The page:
Concentration camps

Remember how a public relations firm incited a furor in 1991 in the U.S. by fabricating a story about Iraqi soldiers killing babies in 1991? According to the story they killed newborns by pulling the plugs on incubators in Kuwaiti hospitals. Something similar happened in Bosnia. In 1993 a representative of a public relations firm was interviewed on French TV. He bragged about his service to governments in Croatia, Bosnia and Kosovo and how he used a file of 200 key people to create public opinion. “Speed is vital.it is the first assertion that really counts. All denials are entirely ineffective.” He said that after Newsday in June 1992 came out with an article on Serb camps. “.We outwitted three big Jewish organizations. In August, we suggested that they publish an advertisement in the New York Times and organize demonstrations outside the UN.”

“When the Jewish organizations entered the game on the side of the [Muslim] Bosnians, we could promptly equate the Serbs with the Nazis in the public mind.Almost immediately there was a clear change of language in the press, with the use of words with high emotional content such as “ethnic cleansing”, “concentration camps” etc., which evoke images of Nazi Germany and the gas chambers of Auschwitz.”33

Rape

The Serbs also were accused of systematic rape as a part of an organized Serb governmental policy. In 1992 and 1993 three news reports claimed that members of the Bosnian Serb army raped 20,000 to 100,000 Muslim women. Ms. magazine ran a story that accused Bosnian Serb forces of raping in order to produce pornographic films. But according to findings by Helsinki Watch and Human Rights Watch no such films were ever found.34

In January 1993 a report authorized by the European Community estimated that 20,000 Muslim women had been raped as part of a Serb strategy of conquest, but a dissenting member of the investigative team said that the estimate of 20,000 victims was based on actual interviews with only four victims – two women and two men. The report had been based on information from the Croatian Ministry of Health. 35

Among other reports, Newsweek reported on up to 50,000 women having been raped in Bosnia. A contributor to the article said that figure was an extrapolation on interviews with 28 women – multiplying each rape by a factor that takes into account historical underreporting of rape.36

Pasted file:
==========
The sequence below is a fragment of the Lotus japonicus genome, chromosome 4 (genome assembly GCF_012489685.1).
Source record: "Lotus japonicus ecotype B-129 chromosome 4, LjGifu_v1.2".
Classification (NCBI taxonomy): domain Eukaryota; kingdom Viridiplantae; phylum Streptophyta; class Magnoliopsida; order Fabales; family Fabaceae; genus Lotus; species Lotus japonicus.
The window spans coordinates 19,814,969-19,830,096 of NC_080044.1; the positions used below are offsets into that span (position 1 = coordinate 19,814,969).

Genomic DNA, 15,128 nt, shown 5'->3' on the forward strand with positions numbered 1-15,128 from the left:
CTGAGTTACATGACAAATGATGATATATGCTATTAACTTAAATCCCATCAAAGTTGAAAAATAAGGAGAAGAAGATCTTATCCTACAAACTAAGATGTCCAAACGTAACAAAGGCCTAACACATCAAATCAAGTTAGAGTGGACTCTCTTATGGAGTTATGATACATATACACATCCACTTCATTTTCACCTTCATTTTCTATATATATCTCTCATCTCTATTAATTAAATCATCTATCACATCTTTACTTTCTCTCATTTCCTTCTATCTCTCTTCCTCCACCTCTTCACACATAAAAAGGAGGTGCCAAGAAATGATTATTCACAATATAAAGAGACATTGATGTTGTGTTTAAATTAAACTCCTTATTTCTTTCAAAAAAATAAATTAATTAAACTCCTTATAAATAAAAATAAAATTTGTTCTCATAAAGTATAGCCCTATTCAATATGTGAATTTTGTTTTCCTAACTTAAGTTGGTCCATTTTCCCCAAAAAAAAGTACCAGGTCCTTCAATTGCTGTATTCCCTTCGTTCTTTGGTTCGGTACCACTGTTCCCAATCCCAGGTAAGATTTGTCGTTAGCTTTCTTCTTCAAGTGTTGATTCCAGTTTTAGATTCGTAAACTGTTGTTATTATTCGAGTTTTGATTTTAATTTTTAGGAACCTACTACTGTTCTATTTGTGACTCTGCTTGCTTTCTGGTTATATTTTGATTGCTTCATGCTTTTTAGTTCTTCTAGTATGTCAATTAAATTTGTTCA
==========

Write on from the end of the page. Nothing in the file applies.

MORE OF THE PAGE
Rape in war is not uncommon and charges of it are a part of war propaganda, and the potential for it exists in most armies. Determining the accuracy of reports is not always easy.

Safe Areas

Serbs were condemned for violations of “safe areas” which were six Bosnian government towns surrounded by Serb held territory. They were, in reality, staging areas for U.S. backed Bosnian army offensives against the Bosnian Serb forces. UN Secretary General Boutros Boutros-Ghali confirmed this in a report to the UN Security Council on May 30, 1995 in which he said that “The Bosnian Serb Forces reaction to offensives launched by the [U.S. backed Bosnian] government arms from safe areas have generally been to respond against military targets within those areas.”37

Sarajevo

In 1992 in Sarajevo, Bosnia an explosion occurred killing 14 people who were in a food line. Several weeks later an investigation showed the impossibility of a mortar shell causing such an explosion.38

On Feb 5, 1994 an open-air market in Sarajevo was attacked and 68 people died. It was called a Serb atrocity. A UN analysis of the crater showed, however that the Izetbegovic forces were responsible for the explosion. Later, the UN released a crater analysis of another shell that exploded and found the same result.

The following year there was another market place explosion in Sarajevo that killed 37 people. This was the pretext for 4,000 U.S.- NATO air sorties to be carried out. David Binder in the New York Times quotes four different military sources disputing the immediate UN report that blamed the Bosnian Serbs for the explosion. A Russian artillery officer went on tv in Sarajevo and said that the probability of hitting a street less than thirty feet wide from Serb artillery positions one to two miles away was one in one million.

A Canadian specialist told Binder that the fuse of the mortar shell recovered from the marketplace crater “had not come from a mortar tube at all.” Two anonymous U.S. officials said that based on the trajectory, the shallowness of the crater, and the absence of any high-pitched whistle, the shell was either fired from very close range or dropped from a nearby roof into the crowd.39

In the winter of 1993-94, Croat forces shelled the Bosnian city of Mostar far more heavily than the capital Sarajevo was shelled by the Serbs, but the latter received much more publicity.40

Srebrenica

A slaughter of 8,000 Bosnian Muslims by Bosnian Serbs was alleged to have occurred between July 14 and July 17, 1995 in or near the town of Srebrenica. On November 5, 2003 the Bosnian Serb government, while not stating the number who died, admitted responsibility for this massacre.

Skepticism about that admission is well warranted, however since that government is subject to great pressure from the U.S. installed colonial administration over Bosnia. Milosevic in his current war crimes trial is being accused of being responsible for this slaughter, sometimes referred to as genocide.41,42 However, Milosevic was the leader of the Yugoslavian government and not the Bosnian Serbs.